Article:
COVID-19 Society

Expressing gratitude to COVID-19 warriors with Deepavali cards

At the Therkkuvasal Urban Primary Health Centre (UPHC) in Madurai, Deepavali eve acquired a different meaning for Medical Officer (MO) Dr I Aishwarya and the five staff nurses.

They reported for duty as they usually did, ever since the coronavirus struck eight months ago. “Leaving behind our families to attend to COVID-19 patients is such a routine now that we have stopped caring about our emotions,” says Dr Aishwarya. But when a school teacher walked in unannounced to hand over customised Deepavali greeting cards and a box of sweets each, they were overwhelmed. “It was the first-ever recognition we got for our 24x7 work during the pandemic; the first appreciation of our efforts,” says Dr Aishwarya.

Staff nurse R Jeya broke down seeing her name written on a handmade greeting card. The messages inside in English and Tamil lit up her small world on the day of festivities when she was away from her loved ones. Written straight from the heart by an anonymous young writer, the card mentioned how everybody was proud of the work she was doing, and that her dedication would not go unnoticed.

Expressing gratitude to COVID-19 warriors with Deepavali cards

Across the 31 UPHCs in the city, several such moments could be witnessed on Friday evening, when teachers of Lakshmi School walked in with Deepavali cards made by the students exclusively for the Government health workers who were silently safeguarding the lives of people and yet stayed forgotten.

Dr S Ravikumar, MO, Aruldosspuram Centre in Thathaneri, says frontline COVID warriors in the Government sector are rarely lauded. “Coming from youngsters whom we do not know, and who do not know us either, makes the appreciation even more endearing for those of us who set out for surveys, bring patients with symptoms to the health centre, face physical and verbal attacks from the community, and yet advise everybody on how to stay safe everyday,” he says.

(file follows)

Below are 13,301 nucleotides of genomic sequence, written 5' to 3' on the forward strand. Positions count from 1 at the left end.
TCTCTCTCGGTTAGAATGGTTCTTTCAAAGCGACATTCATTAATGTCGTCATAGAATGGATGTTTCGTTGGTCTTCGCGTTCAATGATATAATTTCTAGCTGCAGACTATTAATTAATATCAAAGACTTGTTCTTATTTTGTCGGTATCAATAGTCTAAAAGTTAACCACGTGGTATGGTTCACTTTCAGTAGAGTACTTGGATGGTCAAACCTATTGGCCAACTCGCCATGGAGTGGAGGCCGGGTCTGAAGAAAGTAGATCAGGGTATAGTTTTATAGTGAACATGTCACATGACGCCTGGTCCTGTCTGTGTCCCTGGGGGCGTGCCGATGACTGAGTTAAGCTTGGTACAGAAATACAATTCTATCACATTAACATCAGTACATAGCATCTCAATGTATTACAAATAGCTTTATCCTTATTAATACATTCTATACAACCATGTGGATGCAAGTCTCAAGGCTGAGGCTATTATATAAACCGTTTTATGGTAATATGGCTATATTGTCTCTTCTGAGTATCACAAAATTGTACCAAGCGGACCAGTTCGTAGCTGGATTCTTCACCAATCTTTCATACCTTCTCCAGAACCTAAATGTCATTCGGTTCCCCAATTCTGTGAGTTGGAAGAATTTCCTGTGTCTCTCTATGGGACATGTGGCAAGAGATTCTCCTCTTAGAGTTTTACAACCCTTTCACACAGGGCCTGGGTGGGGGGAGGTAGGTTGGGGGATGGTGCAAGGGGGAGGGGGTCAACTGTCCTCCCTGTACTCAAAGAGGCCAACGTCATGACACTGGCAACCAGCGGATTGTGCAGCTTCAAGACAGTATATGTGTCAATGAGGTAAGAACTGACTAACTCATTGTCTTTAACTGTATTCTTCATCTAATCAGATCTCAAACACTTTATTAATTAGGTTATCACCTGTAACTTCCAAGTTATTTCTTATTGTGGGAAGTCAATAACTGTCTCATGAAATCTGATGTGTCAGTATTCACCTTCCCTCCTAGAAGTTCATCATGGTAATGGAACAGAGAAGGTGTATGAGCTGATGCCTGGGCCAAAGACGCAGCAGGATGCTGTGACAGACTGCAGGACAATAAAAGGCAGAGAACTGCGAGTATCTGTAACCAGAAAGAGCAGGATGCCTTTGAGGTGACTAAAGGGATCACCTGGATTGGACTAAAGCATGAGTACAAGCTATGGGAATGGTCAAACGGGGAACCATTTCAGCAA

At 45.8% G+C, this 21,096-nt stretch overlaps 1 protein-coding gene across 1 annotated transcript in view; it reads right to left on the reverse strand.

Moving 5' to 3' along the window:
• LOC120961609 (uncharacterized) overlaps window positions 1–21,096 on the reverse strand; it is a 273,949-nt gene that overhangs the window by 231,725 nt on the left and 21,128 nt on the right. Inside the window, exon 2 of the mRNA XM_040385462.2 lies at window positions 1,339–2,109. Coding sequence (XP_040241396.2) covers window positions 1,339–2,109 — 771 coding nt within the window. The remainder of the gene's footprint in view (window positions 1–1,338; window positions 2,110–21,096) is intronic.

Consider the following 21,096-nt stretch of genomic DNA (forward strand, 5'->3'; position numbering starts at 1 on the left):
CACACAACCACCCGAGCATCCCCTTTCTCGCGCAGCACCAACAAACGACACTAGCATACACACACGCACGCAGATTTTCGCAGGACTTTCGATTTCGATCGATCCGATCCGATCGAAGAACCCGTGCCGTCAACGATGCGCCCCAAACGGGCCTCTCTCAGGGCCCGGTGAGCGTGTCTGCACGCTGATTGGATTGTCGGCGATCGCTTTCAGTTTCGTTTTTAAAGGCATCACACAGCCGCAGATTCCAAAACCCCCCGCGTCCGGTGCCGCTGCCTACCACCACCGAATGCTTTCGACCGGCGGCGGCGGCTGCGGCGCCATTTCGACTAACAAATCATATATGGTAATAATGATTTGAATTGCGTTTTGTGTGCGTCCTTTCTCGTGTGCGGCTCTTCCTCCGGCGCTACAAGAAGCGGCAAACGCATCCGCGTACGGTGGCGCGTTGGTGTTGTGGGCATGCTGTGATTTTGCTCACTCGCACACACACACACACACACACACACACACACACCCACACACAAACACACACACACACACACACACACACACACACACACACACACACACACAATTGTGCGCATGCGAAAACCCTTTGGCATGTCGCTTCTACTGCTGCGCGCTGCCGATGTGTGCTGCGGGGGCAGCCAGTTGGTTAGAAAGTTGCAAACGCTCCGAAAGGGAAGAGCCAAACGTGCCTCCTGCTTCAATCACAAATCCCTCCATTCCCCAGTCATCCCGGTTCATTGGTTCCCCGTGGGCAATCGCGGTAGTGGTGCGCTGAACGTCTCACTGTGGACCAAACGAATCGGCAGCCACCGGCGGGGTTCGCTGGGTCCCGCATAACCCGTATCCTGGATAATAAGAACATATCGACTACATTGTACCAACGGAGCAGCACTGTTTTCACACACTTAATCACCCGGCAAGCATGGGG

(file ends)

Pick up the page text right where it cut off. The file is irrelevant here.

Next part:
The team under him has showcased the cards with pride; framing and hanging them on the walls of their homes or workspaces; or carrying them on their daily rounds.

Expressing gratitude to COVID-19 warriors with Deepavali cards

Dr Gigi Rajan, MO at Munichalai UPHC, admits that there were moments when she felt she was risking herself in a thankless job leaving behind her eight-month-old baby at home. “But receiving a card that exclusively thanks me for the extraordinary help and support during trying times encourages me to go on forever,” she says.

The thoughts that count

The earnest appreciation from the school students has renewed hope among 300 nurses and doctors in PHCs, 200 village health nurses and 31 lab technicians. S Srinivas, the school’s Interact Club president, says his fellow schoolmates heartwarmingly agreed to make the cards following an online request. “Embellishing the cards with personal messages, drawings and quilling was their personal choice to express love,” he says.

The project coordinator, English teacher, R Padmaja says the high school students usually distribute clothes and sweets in orphanages and old age homes every Deepavali. In these unusual times, when they were thinking aloud how to spread cheer this year, the School Principal narrated an experience about her COVID-positive relative admitted to a hospital. This prompted the students to honour the over-worked Government health workers who remain unsung.

“From the health commissioner’s office, we collected names and details of all UPHC workers in Madurai to help students lend a personal touch to each card,” says Padmaja. The effort is appreciated warmly: “The surprise cards were sweeter than the sweet boxes,” says Dr Ravikumar.

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Printable version | Dec 5, 2020 2:51:47 PM |

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